The traveling merchant was cited in mythology as a notable direct seller. Ulysses, the mythic hero, once posed as a merchant. The little tale, repeated by many ancient authors in many different forms, makes reference to Ulysses as a traveling merchant. The antedates the American peddler by almost 3,000 years. At a palace, Ulysses offered ornaments for sale that he had placed on his arm. The king’s daughters were “engrossed with the contents of the merchant’s pack.”

In the 17th century, “The Winter’s Tale” by William Shakespeare, was inspired by a girl peddling flowers. This flower girl was reminiscent of the direct seller of the Middle Ages who walked tirelessly through the village streets displaying his goods.

In early America, for instance, the renowned Yankee Peddler walked to his customers while those of grander stature rode horseback. The prosperous sellers rode in wagons or carriages.

As emigrants began to filter into early American territories in the 18th and 19th centuries, many became direct sellers. Like their predecessors, these direct sellers began their treks on trails marked by nature. Good roads developed slowly on the frontiers of early America. Early Indian trails evolved into major roads and eventually turnpikes. As the roadways expanded, the Yankee Peddler’s influence on trade was reinforced.

Yankee notions consisted of items like pins, needles, hooks, scissors, combs, small hardware and perfume. The Yankee Peddler carried his goods in oblong tin trunks slung on his back by a harness or a leather strap. Sometimes he used large wagons. He traveled by land primarily until rivers and lakes became connected by canals. Then, direct selling in early America branched out to the frontiers of the West and the Canadian territory in the north. The Yankee Peddlers, as did the Phoenicians, preferred to trade via water routes.

Nearly every culture shares a heritage of direct selling. The direct seller of tropical Africa walked the streets of cities and towns crying out his wares. Some cycled from village to village. “Colporteurs” of France sold flowers directly to their customers and used purchase orders as early as the 14th century. The Chinese direct seller sold, bought, exchanged, mended, entertained and catered to personal wants of man in almost every conceivable way.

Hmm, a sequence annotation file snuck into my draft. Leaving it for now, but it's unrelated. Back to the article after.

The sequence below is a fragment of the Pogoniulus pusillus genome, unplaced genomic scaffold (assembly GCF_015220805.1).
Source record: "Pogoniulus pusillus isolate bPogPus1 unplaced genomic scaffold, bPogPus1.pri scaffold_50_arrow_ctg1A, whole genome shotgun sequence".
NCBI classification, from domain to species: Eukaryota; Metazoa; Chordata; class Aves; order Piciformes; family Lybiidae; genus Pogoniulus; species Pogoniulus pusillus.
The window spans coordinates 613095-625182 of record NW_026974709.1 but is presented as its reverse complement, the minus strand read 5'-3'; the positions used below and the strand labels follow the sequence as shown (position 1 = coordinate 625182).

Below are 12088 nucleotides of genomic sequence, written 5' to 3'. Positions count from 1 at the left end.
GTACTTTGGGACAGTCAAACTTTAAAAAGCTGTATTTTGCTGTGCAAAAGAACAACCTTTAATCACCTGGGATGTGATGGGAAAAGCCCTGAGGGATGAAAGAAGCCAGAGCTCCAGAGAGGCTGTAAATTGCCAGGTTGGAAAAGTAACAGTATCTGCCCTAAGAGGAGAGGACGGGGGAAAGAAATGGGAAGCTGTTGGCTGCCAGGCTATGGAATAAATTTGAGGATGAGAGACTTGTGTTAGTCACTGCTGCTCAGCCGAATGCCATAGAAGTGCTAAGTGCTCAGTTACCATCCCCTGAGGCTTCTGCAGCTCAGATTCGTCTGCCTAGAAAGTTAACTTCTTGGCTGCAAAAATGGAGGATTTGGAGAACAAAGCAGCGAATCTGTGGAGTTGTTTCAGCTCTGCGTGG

European gypsies, after emigrating to America, practiced their native trade of direct selling in their new land. They brought the direct selling tradition from England, Scotland, Ireland, Germany and Hungary to Colonial America and took to tinkering, peddling and horse dealing.

The selling tradition continued to thrive through the end of the 19th century and into the 1900s. The advent of the home party in the 1950s added a new dimension to direct selling as customers gathered at the home of hostesses to see product demonstrations and socialize with friends. Direct selling offered opportunities for many who had previously run into barriers because of age, education or sex. The growth of the industry allowed many to become successful where no opportunity has existed before.

Today, at the beginning of the 21st century, the customer still benefits from a personal and convenient way of purchasing products. The Internet has become an important element of direct selling – essentially giving each direct seller a worldwide customer base. Direct sellers have been empowered by use of the Internet and find direct selling to be a rewarding way to improve their quality of life, reach specific earnings objectives, facilitate social contact and sell products they love.

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Fast Facts

  • 77% of sellers have been with their company 1+ years
  • 80% of sellers say direct selling meets or exceeds their expectations
  • 85% of sellers report a good, very good or excellent experience with direct selling
  • 74% of US adults have purchased products from a direct seller
  • 15.8 million people in the U.S. are involved in direct selling
  • $28.56 billion in total US sales
  • $117 billion sales worldwide